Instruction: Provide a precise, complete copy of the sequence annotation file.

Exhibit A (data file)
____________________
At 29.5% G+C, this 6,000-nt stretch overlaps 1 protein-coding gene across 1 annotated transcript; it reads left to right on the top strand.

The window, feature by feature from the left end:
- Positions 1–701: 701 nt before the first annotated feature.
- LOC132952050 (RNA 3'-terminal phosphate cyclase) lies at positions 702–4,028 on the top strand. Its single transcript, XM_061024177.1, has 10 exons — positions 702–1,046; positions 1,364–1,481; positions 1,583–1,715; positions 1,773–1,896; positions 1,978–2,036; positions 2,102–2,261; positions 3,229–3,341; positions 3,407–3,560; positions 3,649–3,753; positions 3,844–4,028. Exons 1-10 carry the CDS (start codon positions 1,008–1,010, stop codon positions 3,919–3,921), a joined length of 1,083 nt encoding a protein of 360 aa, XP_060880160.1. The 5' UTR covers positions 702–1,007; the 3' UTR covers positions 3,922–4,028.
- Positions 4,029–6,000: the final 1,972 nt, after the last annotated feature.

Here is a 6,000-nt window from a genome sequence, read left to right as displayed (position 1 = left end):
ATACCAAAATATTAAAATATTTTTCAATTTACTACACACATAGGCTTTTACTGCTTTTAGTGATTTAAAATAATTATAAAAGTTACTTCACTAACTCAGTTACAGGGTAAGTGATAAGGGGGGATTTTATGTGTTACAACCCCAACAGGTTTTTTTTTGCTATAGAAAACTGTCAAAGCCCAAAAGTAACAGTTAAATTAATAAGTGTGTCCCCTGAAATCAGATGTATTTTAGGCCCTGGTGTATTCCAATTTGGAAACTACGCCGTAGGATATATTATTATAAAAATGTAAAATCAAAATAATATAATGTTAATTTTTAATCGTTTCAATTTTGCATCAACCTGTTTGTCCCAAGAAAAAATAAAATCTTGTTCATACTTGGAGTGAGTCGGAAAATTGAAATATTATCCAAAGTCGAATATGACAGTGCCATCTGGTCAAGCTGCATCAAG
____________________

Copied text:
At 29.5% G+C, this 6,000-nt stretch overlaps 1 protein-coding gene across 1 annotated transcript; it reads left to right on the top strand.

The window, feature by feature from the left end:
- Positions 1–701: 701 nt before the first annotated feature.
- LOC132952050 (RNA 3'-terminal phosphate cyclase) lies at positions 702–4,028 on the top strand. Its single transcript, XM_061024177.1, has 10 exons — positions 702–1,046; positions 1,364–1,481; positions 1,583–1,715; positions 1,773–1,896; positions 1,978–2,036; positions 2,102–2,261; positions 3,229–3,341; positions 3,407–3,560; positions 3,649–3,753; positions 3,844–4,028. Exons 1-10 carry the CDS (start codon positions 1,008–1,010, stop codon positions 3,919–3,921), a joined length of 1,083 nt encoding a protein of 360 aa, XP_060880160.1. The 5' UTR covers positions 702–1,007; the 3' UTR covers positions 3,922–4,028.
- Positions 4,029–6,000: the final 1,972 nt, after the last annotated feature.

Here is a 6,000-nt window from a genome sequence, read left to right as displayed (position 1 = left end):
ATACCAAAATATTAAAATATTTTTCAATTTACTACACACATAGGCTTTTACTGCTTTTAGTGATTTAAAATAATTATAAAAGTTACTTCACTAACTCAGTTACAGGGTAAGTGATAAGGGGGGATTTTATGTGTTACAACCCCAACAGGTTTTTTTTTGCTATAGAAAACTGTCAAAGCCCAAAAGTAACAGTTAAATTAATAAGTGTGTCCCCTGAAATCAGATGTATTTTAGGCCCTGGTGTATTCCAATTTGGAAACTACGCCGTAGGATATATTATTATAAAAATGTAAAATCAAAATAATATAATGTTAATTTTTAATCGTTTCAATTTTGCATCAACCTGTTTGTCCCAAGAAAAAATAAAATCTTGTTCATACTTGGAGTGAGTCGGAAAATTGAAATATTATCCAAAGTCGAATATGACAGTGCCATCTGGTCAAGCTGCATCAAG